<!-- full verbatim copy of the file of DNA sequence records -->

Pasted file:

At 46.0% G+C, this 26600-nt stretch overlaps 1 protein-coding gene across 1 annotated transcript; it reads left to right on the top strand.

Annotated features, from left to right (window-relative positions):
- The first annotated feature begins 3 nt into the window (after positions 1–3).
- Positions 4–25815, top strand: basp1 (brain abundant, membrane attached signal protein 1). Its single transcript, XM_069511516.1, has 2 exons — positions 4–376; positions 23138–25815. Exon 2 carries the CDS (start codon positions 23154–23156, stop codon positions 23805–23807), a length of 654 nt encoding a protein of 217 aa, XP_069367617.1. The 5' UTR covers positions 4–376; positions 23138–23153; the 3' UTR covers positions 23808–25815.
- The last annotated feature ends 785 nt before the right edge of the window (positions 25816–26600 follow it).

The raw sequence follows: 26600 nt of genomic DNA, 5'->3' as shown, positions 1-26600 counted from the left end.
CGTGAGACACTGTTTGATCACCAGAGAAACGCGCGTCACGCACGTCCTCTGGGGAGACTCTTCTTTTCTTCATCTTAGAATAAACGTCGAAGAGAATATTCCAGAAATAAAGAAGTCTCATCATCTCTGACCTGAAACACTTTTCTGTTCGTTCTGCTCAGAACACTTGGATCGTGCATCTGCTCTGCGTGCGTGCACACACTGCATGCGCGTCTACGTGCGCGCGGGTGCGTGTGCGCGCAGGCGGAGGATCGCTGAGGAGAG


At 46.0% G+C, this 26600-nt stretch overlaps 1 protein-coding gene across 1 annotated transcript; it reads left to right on the top strand.

Annotated features, from left to right (window-relative positions):
- The first annotated feature begins 3 nt into the window (after positions 1–3).
- Positions 4–25815, top strand: basp1 (brain abundant, membrane attached signal protein 1). Its single transcript, XM_069511516.1, has 2 exons — positions 4–376; positions 23138–25815. Exon 2 carries the CDS (start codon positions 23154–23156, stop codon positions 23805–23807), a length of 654 nt encoding a protein of 217 aa, XP_069367617.1. The 5' UTR covers positions 4–376; positions 23138–23153; the 3' UTR covers positions 23808–25815.
- The last annotated feature ends 785 nt before the right edge of the window (positions 25816–26600 follow it).

The raw sequence follows: 26600 nt of genomic DNA, 5'->3' as shown, positions 1-26600 counted from the left end.
CGTGAGACACTGTTTGATCACCAGAGAAACGCGCGTCACGCACGTCCTCTGGGGAGACTCTTCTTTTCTTCATCTTAGAATAAACGTCGAAGAGAATATTCCAGAAATAAAGAAGTCTCATCATCTCTGACCTGAAACACTTTTCTGTTCGTTCTGCTCAGAACACTTGGATCGTGCATCTGCTCTGCGTGCGTGCACACACTGCATGCGCGTCTACGTGCGCGCGGGTGCGTGTGCGCGCAGGCGGAGGATCGCTGAGGAGAG